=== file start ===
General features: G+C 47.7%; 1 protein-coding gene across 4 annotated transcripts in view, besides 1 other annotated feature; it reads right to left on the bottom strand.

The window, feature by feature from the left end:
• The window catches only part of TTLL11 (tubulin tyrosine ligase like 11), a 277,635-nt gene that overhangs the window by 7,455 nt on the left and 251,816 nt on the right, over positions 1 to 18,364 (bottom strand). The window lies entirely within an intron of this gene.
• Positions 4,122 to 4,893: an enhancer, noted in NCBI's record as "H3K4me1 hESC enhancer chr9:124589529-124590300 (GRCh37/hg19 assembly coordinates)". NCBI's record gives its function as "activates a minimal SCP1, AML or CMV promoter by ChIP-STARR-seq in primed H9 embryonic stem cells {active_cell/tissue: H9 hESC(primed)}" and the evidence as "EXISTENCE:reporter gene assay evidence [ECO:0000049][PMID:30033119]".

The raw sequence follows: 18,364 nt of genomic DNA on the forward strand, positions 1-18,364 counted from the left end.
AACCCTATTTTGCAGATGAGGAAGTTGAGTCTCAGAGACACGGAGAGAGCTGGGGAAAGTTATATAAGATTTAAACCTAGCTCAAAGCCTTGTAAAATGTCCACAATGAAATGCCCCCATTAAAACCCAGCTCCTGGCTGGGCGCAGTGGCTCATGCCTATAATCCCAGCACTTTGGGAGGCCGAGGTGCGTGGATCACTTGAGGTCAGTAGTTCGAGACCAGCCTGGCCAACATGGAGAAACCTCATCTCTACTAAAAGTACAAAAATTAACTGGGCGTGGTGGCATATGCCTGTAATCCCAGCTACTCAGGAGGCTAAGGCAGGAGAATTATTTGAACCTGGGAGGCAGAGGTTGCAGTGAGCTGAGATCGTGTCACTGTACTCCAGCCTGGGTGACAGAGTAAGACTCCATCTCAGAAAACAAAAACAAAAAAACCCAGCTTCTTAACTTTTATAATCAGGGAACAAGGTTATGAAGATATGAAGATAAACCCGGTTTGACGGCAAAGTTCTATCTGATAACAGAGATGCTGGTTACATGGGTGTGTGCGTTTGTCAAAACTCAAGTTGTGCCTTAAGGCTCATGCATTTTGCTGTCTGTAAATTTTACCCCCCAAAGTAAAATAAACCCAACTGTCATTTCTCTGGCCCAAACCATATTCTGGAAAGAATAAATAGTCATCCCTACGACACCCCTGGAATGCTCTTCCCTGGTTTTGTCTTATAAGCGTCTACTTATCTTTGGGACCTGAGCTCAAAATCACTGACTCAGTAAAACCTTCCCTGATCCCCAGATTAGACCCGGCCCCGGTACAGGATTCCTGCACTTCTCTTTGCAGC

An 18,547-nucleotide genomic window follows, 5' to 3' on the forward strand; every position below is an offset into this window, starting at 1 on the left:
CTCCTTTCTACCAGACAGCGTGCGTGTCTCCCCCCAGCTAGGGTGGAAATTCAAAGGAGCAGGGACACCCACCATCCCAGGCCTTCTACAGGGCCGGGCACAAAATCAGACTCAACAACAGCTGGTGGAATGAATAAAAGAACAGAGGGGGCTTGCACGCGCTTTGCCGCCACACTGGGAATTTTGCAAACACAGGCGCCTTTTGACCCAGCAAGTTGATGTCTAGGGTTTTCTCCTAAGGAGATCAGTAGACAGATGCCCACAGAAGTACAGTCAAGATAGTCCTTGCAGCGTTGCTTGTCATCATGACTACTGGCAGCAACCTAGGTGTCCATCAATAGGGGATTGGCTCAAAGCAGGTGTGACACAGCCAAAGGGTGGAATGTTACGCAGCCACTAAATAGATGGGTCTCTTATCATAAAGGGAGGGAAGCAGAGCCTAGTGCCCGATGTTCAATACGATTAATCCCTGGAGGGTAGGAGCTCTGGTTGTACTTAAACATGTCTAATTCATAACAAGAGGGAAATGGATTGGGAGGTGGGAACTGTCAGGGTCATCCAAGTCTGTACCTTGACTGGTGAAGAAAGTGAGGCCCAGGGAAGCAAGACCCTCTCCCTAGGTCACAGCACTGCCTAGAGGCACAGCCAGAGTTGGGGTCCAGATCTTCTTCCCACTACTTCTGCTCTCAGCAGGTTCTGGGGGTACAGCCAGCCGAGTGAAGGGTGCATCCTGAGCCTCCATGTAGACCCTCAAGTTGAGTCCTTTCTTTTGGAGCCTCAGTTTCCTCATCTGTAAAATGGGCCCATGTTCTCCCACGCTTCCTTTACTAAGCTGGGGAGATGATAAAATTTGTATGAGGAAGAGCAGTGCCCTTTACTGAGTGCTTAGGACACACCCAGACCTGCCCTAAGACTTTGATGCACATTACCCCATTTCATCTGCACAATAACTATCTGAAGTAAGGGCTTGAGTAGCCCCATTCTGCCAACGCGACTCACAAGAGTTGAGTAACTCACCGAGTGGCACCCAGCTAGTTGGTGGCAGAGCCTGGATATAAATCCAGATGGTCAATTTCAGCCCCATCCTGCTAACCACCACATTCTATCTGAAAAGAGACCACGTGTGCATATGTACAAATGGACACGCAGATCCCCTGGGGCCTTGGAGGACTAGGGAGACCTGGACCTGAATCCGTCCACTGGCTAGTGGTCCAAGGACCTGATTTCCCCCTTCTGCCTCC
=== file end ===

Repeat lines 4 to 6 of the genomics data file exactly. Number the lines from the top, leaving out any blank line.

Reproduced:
• Positions 4,122 to 4,893: an enhancer, noted in NCBI's record as "H3K4me1 hESC enhancer chr9:124589529-124590300 (GRCh37/hg19 assembly coordinates)". NCBI's record gives its function as "activates a minimal SCP1, AML or CMV promoter by ChIP-STARR-seq in primed H9 embryonic stem cells {active_cell/tissue: H9 hESC(primed)}" and the evidence as "EXISTENCE:reporter gene assay evidence [ECO:0000049][PMID:30033119]".

The raw sequence follows: 18,364 nt of genomic DNA on the forward strand, positions 1-18,364 counted from the left end.
AACCCTATTTTGCAGATGAGGAAGTTGAGTCTCAGAGACACGGAGAGAGCTGGGGAAAGTTATATAAGATTTAAACCTAGCTCAAAGCCTTGTAAAATGTCCACAATGAAATGCCCCCATTAAAACCCAGCTCCTGGCTGGGCGCAGTGGCTCATGCCTATAATCCCAGCACTTTGGGAGGCCGAGGTGCGTGGATCACTTGAGGTCAGTAGTTCGAGACCAGCCTGGCCAACATGGAGAAACCTCATCTCTACTAAAAGTACAAAAATTAACTGGGCGTGGTGGCATATGCCTGTAATCCCAGCTACTCAGGAGGCTAAGGCAGGAGAATTATTTGAACCTGGGAGGCAGAGGTTGCAGTGAGCTGAGATCGTGTCACTGTACTCCAGCCTGGGTGACAGAGTAAGACTCCATCTCAGAAAACAAAAACAAAAAAACCCAGCTTCTTAACTTTTATAATCAGGGAACAAGGTTATGAAGATATGAAGATAAACCCGGTTTGACGGCAAAGTTCTATCTGATAACAGAGATGCTGGTTACATGGGTGTGTGCGTTTGTCAAAACTCAAGTTGTGCCTTAAGGCTCATGCATTTTGCTGTCTGTAAATTTTACCCCCCAAAGTAAAATAAACCCAACTGTCATTTCTCTGGCCCAAACCATATTCTGGAAAGAATAAATAGTCATCCCTACGACACCCCTGGAATGCTCTTCCCTGGTTTTGTCTTATAAGCGTCTACTTATCTTTGGGACCTGAGCTCAAAATCACTGACTCAGTAAAACCTTCCCTGATCCCCAGATTAGACCCGGCCCCGGTACAGGATTCCTGCACTTCTCTTTGCAGC